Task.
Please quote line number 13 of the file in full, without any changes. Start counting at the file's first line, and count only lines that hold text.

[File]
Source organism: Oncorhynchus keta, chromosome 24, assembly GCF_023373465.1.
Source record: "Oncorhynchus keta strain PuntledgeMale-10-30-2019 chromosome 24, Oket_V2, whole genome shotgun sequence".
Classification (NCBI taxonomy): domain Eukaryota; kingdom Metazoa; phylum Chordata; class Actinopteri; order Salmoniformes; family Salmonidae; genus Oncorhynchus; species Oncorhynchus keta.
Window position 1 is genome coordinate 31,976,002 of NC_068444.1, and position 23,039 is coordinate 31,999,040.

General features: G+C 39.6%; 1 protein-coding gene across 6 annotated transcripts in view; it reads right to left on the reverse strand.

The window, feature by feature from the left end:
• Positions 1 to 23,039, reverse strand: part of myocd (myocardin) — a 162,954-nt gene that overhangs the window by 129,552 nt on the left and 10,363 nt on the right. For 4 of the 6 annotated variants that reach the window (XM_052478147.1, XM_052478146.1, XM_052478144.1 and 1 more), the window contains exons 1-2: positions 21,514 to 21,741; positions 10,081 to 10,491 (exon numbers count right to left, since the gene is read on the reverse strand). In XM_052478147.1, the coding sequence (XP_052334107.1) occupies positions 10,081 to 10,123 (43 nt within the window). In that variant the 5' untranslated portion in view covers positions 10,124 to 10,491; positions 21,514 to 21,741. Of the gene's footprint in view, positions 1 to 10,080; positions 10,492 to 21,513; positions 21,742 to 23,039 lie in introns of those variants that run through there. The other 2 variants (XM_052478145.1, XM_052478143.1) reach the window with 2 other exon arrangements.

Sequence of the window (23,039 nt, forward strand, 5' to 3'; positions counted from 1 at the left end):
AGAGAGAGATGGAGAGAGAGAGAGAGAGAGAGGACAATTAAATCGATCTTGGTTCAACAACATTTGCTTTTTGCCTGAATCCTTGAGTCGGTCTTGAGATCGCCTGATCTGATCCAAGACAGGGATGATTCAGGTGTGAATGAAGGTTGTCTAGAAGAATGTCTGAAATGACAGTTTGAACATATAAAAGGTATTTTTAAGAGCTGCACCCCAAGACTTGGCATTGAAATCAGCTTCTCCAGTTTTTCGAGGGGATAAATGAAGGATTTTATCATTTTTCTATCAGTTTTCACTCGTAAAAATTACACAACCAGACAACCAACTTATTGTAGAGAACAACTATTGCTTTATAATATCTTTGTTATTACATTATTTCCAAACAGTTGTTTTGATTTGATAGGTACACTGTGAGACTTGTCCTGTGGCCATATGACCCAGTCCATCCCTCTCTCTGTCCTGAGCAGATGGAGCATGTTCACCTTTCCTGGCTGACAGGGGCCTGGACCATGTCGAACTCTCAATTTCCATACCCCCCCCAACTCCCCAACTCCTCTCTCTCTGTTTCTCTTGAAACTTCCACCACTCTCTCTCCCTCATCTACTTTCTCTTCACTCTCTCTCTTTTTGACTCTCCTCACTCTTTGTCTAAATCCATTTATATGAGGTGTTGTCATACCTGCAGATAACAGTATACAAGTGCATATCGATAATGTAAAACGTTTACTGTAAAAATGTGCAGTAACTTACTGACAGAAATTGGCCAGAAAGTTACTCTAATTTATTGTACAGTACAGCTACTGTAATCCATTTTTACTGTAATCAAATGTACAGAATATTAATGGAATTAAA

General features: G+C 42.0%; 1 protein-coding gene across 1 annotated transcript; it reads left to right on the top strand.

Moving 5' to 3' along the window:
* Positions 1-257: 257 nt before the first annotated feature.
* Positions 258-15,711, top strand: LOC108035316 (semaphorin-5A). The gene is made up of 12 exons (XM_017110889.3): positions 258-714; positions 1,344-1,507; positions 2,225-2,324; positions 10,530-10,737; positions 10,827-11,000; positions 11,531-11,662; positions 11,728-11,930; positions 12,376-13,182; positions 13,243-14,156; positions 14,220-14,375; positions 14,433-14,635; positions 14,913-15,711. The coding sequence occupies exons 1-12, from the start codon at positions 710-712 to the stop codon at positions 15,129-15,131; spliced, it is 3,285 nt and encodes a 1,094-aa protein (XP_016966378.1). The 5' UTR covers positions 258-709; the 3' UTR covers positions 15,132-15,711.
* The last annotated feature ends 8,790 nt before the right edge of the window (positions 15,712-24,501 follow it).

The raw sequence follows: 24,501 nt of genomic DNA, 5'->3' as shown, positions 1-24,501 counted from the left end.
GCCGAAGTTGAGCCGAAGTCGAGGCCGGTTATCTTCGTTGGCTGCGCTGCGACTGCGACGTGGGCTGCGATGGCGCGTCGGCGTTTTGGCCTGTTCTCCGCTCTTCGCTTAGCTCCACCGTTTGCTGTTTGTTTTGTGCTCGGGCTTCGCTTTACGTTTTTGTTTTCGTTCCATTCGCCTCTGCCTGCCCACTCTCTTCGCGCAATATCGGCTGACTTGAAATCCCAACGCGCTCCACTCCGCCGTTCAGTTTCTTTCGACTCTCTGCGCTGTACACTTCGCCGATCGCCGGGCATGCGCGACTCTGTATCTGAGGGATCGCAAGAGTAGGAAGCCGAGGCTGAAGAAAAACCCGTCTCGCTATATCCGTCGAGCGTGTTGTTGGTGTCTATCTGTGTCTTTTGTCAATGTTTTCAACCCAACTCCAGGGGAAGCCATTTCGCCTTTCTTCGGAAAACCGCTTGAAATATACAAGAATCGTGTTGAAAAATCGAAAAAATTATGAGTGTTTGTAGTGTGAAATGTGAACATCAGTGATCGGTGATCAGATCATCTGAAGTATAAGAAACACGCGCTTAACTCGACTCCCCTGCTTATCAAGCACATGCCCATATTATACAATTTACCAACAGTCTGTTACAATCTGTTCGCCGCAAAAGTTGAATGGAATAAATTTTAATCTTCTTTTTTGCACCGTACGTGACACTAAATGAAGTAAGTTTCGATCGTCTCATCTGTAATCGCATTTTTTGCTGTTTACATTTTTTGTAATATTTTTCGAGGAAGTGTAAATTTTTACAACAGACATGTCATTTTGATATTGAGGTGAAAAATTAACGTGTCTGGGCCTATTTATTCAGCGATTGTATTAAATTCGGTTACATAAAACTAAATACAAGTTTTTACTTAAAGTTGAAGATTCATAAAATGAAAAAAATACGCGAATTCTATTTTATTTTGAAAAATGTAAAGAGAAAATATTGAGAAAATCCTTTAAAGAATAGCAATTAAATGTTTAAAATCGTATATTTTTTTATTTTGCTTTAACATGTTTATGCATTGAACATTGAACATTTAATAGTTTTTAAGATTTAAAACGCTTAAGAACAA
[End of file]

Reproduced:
* Positions 258-15,711, top strand: LOC108035316 (semaphorin-5A). The gene is made up of 12 exons (XM_017110889.3): positions 258-714; positions 1,344-1,507; positions 2,225-2,324; positions 10,530-10,737; positions 10,827-11,000; positions 11,531-11,662; positions 11,728-11,930; positions 12,376-13,182; positions 13,243-14,156; positions 14,220-14,375; positions 14,433-14,635; positions 14,913-15,711. The coding sequence occupies exons 1-12, from the start codon at positions 710-712 to the stop codon at positions 15,129-15,131; spliced, it is 3,285 nt and encodes a 1,094-aa protein (XP_016966378.1). The 5' UTR covers positions 258-709; the 3' UTR covers positions 15,132-15,711.